the draft, and then they want the incoming recruits ranked. No rankings
are ever perfect, but they make following the game fun. So we could
decide to not have a preseason Top 25, or a preseason All-America team
or prospects list, but you’d want them. As far as how fair are they to
the actual players? They probably shouldn’t matter. Baseball doesn’t
have the BCS. Every team can make the NCAA tournament by winning its
conference (or conference tournament), and from there, every team can
win the national title by simply not losing. So unlike college
football, the rankings cannot hold back anyone.

 Q:  Shane from Arapahoe NE asks:
With
Joba Chamberlin, Tony Watson, and Johnny Dorn pitching for Nebraska, is
there a better starting rotation in college baseball?
 A: 

Will Kimmey:
It’s among the better ones for sure. I like what you get from Rice in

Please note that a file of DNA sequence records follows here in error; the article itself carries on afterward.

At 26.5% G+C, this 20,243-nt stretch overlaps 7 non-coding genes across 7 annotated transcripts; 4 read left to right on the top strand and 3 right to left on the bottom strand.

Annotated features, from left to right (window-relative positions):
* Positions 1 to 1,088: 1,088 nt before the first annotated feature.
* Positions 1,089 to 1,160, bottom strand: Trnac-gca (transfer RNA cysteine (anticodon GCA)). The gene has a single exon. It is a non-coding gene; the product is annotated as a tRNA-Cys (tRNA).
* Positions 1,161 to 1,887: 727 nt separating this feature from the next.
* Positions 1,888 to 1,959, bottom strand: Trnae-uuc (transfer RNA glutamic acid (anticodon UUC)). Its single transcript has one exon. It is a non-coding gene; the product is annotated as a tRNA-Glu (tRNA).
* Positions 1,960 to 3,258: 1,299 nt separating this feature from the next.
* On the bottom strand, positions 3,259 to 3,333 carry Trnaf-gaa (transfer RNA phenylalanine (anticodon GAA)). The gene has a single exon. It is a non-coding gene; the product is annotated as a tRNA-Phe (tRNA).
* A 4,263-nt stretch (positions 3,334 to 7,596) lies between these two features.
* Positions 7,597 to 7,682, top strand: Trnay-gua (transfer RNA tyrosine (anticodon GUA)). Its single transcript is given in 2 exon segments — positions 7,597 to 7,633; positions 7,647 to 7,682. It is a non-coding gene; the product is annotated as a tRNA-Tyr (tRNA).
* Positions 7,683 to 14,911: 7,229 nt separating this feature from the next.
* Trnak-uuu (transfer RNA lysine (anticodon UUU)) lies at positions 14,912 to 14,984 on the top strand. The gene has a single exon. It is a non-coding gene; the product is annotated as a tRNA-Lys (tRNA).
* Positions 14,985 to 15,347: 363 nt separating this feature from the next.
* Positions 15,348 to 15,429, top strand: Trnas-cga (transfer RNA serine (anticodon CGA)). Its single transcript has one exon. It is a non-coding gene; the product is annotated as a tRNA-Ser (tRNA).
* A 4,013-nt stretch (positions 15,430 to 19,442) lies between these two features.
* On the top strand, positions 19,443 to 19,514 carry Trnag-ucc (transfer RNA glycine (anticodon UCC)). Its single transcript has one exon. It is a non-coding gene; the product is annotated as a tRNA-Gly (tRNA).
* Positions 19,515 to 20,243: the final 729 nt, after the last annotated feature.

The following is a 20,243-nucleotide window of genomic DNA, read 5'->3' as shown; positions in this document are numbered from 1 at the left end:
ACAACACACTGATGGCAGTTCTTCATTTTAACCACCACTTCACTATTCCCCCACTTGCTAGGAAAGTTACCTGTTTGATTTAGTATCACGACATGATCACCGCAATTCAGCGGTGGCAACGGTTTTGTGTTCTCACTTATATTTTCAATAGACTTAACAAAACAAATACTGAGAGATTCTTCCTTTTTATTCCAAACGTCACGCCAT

Savery, Degerman and Bell, I like what you get from North Carolina in
Woodard, Bard and Miller and I like Oregon State with Buck, Nickerson
and Maxwell. Long Beach State and Texas A&M also stand out.

 Q:  Matt from Hattiesburg, MS asks:
What
are your thoughts on C-USA this season and what are you early
projections on how the conference will fair come tournament time?
 A: 

Will Kimmey:
I like Rice to top Tulane for the league title, with both as No. 1
seeds in regionals. Southern Mississippi, East Carolina and Houston
have the potential to give the league three more tournament teams, for
a total of five.

 Q:  Blake from Tempe, AZ asks:
Does the regional seeding change in 2006 (1-16)?
 A: 

Will Kimmey: The No. 1 seeds will be ranked 1-16 starting in 2007. This year, there will still be just the 1-8 national seeds.

 Q:  J.P. from IL asks:
When do you expect Matt LaPorta to return? And if the draft were to take place today, where would he get picked?
 A: 

Will Kimmey:
He took swings just before the A&M series and was to decide his